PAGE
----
But this is the usual stuff Sy Hersh peddles – give credence to one or two sources in CIA or pentagon and it’s never the complete or real picture.

  4. @ Chandra

    Good point 🙂 May be the “cold start” doctrine is another reason why Indian offensive formations are stationed close to the Pakistani border. That way important Pakistani cities also become more vulnerable.

    Of course, don’t ask me why seemingly nothing happened after 26/11…

  5. Nitin,
    I come to this blog quite often and like the ideas presented here. If i could give you a word of caution, that would be NOT TO RELY on anything that Sy Hersh reports.

    This was the same guy who breathlessly reported Bush admn plans to attack Iran over its “alleged” nuclear program in 2007 – only of course reality intervened and nothing of that sort happened. As we later on found out Bush refused to greenlight former Israeli PM Olmert’s decision to bomb Iran – why? because he was concerned about the retaliation that the US military would have to likely face in Iraq and Afghanistan.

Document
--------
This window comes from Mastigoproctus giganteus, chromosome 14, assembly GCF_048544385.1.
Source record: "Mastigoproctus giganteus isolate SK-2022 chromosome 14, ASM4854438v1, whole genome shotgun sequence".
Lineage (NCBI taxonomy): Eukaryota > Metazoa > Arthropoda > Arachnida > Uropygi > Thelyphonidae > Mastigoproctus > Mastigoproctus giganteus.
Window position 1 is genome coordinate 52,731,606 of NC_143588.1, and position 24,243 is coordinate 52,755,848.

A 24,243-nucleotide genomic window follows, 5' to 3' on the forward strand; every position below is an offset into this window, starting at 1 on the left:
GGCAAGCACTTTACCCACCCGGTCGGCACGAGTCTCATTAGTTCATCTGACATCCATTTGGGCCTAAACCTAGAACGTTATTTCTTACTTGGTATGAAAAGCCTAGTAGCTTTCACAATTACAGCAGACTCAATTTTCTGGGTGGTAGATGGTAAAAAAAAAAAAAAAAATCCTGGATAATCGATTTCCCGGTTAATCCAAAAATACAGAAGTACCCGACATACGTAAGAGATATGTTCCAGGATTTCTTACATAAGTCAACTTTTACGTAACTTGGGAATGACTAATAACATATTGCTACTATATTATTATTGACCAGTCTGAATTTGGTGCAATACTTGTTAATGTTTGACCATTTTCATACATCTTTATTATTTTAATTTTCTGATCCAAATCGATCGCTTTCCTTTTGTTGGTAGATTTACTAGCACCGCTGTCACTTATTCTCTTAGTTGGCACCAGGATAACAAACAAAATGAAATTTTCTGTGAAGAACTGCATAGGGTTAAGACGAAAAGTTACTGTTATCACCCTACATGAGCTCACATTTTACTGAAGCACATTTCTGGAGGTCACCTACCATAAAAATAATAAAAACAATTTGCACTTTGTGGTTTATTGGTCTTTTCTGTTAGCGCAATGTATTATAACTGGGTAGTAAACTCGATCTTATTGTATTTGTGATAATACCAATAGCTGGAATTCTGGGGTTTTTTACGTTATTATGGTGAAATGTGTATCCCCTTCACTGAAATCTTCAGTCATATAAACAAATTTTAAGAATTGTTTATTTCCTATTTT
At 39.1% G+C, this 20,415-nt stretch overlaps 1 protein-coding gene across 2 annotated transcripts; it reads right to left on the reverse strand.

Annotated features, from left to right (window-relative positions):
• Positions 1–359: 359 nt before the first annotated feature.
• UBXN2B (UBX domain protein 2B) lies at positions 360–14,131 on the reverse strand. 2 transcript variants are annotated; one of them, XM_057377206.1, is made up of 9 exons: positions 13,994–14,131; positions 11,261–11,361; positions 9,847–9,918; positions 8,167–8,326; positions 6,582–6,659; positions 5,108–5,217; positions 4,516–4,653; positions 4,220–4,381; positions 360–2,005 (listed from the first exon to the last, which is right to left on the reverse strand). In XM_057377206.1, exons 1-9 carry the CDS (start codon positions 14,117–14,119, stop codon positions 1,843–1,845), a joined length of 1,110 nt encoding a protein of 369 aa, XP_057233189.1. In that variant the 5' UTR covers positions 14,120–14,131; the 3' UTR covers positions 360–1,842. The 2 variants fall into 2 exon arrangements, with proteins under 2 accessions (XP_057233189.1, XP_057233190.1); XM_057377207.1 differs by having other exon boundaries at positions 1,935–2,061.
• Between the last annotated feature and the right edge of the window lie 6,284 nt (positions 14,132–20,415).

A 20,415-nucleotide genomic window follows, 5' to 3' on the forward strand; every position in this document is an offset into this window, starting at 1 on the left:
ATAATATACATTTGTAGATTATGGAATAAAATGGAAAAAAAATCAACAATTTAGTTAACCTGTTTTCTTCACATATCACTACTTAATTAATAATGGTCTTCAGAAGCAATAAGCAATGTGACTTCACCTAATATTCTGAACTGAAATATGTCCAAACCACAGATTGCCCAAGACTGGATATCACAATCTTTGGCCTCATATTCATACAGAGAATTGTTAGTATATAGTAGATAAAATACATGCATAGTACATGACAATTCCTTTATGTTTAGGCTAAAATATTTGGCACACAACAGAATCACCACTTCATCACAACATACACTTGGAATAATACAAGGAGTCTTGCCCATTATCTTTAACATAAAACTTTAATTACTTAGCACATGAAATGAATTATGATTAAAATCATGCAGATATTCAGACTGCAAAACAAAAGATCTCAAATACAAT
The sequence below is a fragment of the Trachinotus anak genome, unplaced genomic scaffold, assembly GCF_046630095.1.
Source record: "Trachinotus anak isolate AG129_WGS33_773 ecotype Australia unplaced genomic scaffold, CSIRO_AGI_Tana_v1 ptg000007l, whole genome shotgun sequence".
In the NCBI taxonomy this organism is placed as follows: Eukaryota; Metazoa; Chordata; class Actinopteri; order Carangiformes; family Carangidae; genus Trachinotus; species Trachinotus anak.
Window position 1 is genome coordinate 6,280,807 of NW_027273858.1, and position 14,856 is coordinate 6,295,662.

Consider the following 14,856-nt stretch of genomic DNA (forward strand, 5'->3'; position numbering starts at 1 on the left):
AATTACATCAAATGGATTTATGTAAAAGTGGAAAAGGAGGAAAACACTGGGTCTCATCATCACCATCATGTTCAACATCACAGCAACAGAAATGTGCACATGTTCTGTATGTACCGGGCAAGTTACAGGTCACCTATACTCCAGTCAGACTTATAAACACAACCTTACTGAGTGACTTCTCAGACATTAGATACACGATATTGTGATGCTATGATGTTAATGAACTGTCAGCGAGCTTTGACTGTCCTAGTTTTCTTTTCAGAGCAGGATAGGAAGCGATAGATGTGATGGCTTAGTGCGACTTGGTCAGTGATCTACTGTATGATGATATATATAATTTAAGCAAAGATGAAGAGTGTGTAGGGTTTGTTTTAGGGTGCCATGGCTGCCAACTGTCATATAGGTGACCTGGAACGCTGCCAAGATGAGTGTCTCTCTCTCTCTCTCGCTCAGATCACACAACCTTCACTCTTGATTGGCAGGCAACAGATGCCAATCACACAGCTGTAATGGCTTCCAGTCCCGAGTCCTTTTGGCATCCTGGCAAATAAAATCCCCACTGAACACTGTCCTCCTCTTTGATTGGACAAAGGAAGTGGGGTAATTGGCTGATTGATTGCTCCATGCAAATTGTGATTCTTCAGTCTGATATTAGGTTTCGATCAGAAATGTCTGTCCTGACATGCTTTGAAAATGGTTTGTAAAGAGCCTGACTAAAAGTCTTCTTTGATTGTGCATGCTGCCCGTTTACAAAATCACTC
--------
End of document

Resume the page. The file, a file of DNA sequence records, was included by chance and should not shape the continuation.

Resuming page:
Hersh is a sensationalist and should be working for any of the British trash tabloids.. instead he uses his one or two resources in the US military to spin fantasy tales.

    For those who have a reality based analytical process Obama is now openly wondering how fast he can retreat US forces from Afghanistan… and we are now supposed to believe that Obama has the balls to conducts an ultra sensitive “snatch” operation…

    Sy Hersh – epic fail

  6. Not only does NEST exist, there’s even a recent book by Jeffrey Richelson on it. (Richelson’s earlier book, Spying on the Bomb is also interesting by the way)

  7. What does pointing nuclear weapons at India have to do with the Indian military not retreating? As someone pointed out earlier, soldiers are not instrumental in diverting or preventing nuclear weapons from being deployed against India. In fact they become the first line of casualty and are defenseless. The military had increased its numbers at the border due to provocations stemming from 26/11. The whole argument is confusing since its based on an unviable premise.